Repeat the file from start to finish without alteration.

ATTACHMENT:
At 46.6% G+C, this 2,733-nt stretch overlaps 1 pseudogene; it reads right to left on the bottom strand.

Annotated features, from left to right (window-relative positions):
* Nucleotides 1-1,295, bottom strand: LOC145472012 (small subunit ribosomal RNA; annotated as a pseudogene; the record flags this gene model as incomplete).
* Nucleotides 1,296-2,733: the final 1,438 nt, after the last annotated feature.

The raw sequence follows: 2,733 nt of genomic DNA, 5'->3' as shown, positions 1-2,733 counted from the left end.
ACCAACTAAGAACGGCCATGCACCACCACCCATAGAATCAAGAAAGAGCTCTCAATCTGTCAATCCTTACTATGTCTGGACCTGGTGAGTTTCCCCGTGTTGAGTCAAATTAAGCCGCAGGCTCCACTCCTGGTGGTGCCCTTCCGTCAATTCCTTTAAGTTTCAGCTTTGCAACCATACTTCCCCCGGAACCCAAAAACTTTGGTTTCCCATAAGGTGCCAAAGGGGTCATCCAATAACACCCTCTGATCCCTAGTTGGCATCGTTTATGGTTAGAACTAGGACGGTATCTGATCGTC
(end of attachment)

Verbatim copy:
At 46.6% G+C, this 2,733-nt stretch overlaps 1 pseudogene; it reads right to left on the bottom strand.

Annotated features, from left to right (window-relative positions):
* Nucleotides 1-1,295, bottom strand: LOC145472012 (small subunit ribosomal RNA; annotated as a pseudogene; the record flags this gene model as incomplete).
* Nucleotides 1,296-2,733: the final 1,438 nt, after the last annotated feature.

The raw sequence follows: 2,733 nt of genomic DNA, 5'->3' as shown, positions 1-2,733 counted from the left end.
ACCAACTAAGAACGGCCATGCACCACCACCCATAGAATCAAGAAAGAGCTCTCAATCTGTCAATCCTTACTATGTCTGGACCTGGTGAGTTTCCCCGTGTTGAGTCAAATTAAGCCGCAGGCTCCACTCCTGGTGGTGCCCTTCCGTCAATTCCTTTAAGTTTCAGCTTTGCAACCATACTTCCCCCGGAACCCAAAAACTTTGGTTTCCCATAAGGTGCCAAAGGGGTCATCCAATAACACCCTCTGATCCCTAGTTGGCATCGTTTATGGTTAGAACTAGGACGGTATCTGATCGTC